7 Strategies for Managing Insurance Renewals

November 3, 2020

We have some good news and some bad news. Let’s start with the bad: it has been a difficult year, which has created the hardest insurance market in over a decade. That means businesses and risk managers are feeling those negative effects when procuring and renewing insurance. Coverage is going down and rates are going up. You can expect higher premiums, a challenging underwriting process, increased retention, and new exclusions.

What are COIs, why do companies need them from vendors, and why would anyone need to renew them? We’ll cover a COI’s meaning and answer these questions and more in our ongoing Certificate of Insurance 101 series in this guide to COI renewal management.

What Does COI Stand For?

A COI stands for “certificate of insurance.” Also known as an insurance certificate, a COI refers to an important document that acts as proof of an insurance policy. Since they can only be produced by the insurance provider granting coverage to a policyholder, they are official legal documents and can be trusted as evidence of someone’s insurance coverage.

Understanding the Components of a COI

Before we dive deeper into the renewal management process, it’s essential to understand what makes up a Certificate of Insurance (COI). Knowing the components of a COI can help you better assess the coverage of your vendors and ensure that it meets your company’s requirements. Here’s a breakdown of the typical elements found in a COI:

  • Policy Number: This unique identifier allows you to reference the specific insurance policy.
  • Types of Coverage: This section outlines what kinds of insurance are included, such as general liability, workers’ compensation, and professional liability.
  • Coverage Limits: Here, you’ll find the maximum amount the insurance company will pay under the policy terms.
  • Effective Dates: These dates indicate the period during which the policy is active. It’s crucial to ensure that the coverage dates align with your project or contract terms.
  • Name of the Insured and Insurer: The COI will list the names of both the policyholder and the insurance provider, confirming who is covered and who is offering the coverage.

Is a COI the Same as an Insurance Policy?

Insurance certificates are not the same as insurance policies. Policies are official agreements between insurance providers and those in need of financial protection from risk. Insurance policies cost money to obtain, paid in the form of monthly premiums. COIs are separate, shorter documents that summarize specific insurance policies for a specific policyholder. They are free to obtain because they don’t do anything except show proof that someone paid for a policy. 

Is a COI the Same as an Insurance Policy_

Why Do Companies Require COI?

There are a few reasons that companies typically require COIs from the third-party contractors they work with. Here are some examples:

  • They want proof that their vendor has an active, relevant insurance policy. This is the most common reason why someone would request a COI: so that they can confirm that someone has the insurance coverage that they claim.
  • They want to remain compliant with industry standards, state requirements, or other guidelines. It’s crucial to understand the insurance regulations that apply to your state and industry. You can include requirements in your request for a certificate of insurance form that guarantees your vendor’s insurance coverage satisfies these requirements.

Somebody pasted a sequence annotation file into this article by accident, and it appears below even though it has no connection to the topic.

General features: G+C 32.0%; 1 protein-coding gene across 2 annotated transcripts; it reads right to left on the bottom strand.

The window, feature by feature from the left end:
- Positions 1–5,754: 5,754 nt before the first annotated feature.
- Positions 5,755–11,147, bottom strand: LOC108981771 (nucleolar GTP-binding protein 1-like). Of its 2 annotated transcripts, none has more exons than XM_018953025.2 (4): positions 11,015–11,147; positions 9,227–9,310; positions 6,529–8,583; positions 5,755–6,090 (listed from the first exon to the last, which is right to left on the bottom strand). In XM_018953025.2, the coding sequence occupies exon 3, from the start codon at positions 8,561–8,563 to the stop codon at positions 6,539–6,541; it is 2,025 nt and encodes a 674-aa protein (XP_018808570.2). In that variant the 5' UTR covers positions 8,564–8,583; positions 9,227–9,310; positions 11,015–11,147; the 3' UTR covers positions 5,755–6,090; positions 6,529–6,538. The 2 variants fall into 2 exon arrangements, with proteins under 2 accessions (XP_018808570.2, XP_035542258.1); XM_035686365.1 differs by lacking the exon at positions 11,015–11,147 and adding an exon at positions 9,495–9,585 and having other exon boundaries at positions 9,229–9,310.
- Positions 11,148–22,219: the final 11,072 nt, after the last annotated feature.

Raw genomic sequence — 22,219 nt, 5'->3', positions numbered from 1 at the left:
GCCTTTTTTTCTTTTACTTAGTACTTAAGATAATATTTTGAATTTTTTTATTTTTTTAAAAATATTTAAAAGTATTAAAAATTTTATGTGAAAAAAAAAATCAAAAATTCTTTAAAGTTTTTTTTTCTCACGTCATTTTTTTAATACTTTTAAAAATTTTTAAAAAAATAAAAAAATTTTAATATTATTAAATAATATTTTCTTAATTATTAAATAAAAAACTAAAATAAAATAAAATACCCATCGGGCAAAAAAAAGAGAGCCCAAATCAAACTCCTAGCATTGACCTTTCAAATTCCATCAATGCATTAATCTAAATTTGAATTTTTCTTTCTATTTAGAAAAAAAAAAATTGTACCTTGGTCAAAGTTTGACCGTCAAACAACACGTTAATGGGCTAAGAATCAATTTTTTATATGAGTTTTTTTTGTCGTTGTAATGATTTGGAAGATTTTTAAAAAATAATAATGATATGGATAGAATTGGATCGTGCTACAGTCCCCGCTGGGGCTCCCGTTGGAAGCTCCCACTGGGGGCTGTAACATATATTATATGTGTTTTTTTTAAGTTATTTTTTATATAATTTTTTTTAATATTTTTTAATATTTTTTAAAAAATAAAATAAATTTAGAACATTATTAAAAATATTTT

• They do not wish for themselves to be liable in the event of mishaps. Every third party you work with increases the exposure to risk and liability for your company. Businesses should always try to reduce risk as much as they can, and one obvious method to achieve this is to make sure all employed vendors have adequate coverage.

Does a COI Expire?

A certificate of insurance can absolutely expire. The terms and dates of the underlying insurance policy that a COI represents are typically reflected in it. As a result, the COI linked to an insurance policy will expire with the policy’s coverage period. To avoid gaps in coverage, a vendor must renew their insurance policy well in advance of the current one’s expiration and obtain an updated corresponding COI. This ensures their ongoing protection and helps them maintain adherence to legal and regulatory requirements.

Additionally, a COI is essentially a screenshot with a timestamp. They are not updated automatically, so suppose that a vendor cancels their coverage the day after they send you a COI—in that case, you wouldn’t know unless you kept up-to-date COIs. 

What Is COI Renewal Management?

Since COIs expire alongside the insurance policies they act as evidence of, it is important to ensure that both are kept up-to-date for all vendors. Otherwise, you leave yourself open to coverage gaps, which are periods between one policy’s expiration and another’s beginning where a vendor is technically uninsured. If you hire an uninsured worker for a job, even if they just recently had the necessary insurance in place, you expose your business to risk. COI renewal management is the important practice of staying on top of all vendor COIs to ensure that there are no lapses in coverage and that your business always maintains compliance. At myCOI, we recommend and support quarterly policy verification.  You can read more about business certificates of insurance here.

Is There Effective COI Renewal Management Software?

COI tracking software, or renewal management software, exists to help businesses avoid the costly coverage gaps we’ve been mentioning. It helps organizations streamline their certificate of insurance management processes, reduce administrative costs, and improve overall compliance and risk management. Find some of myCOI’s stellar COI renewal management reviews below: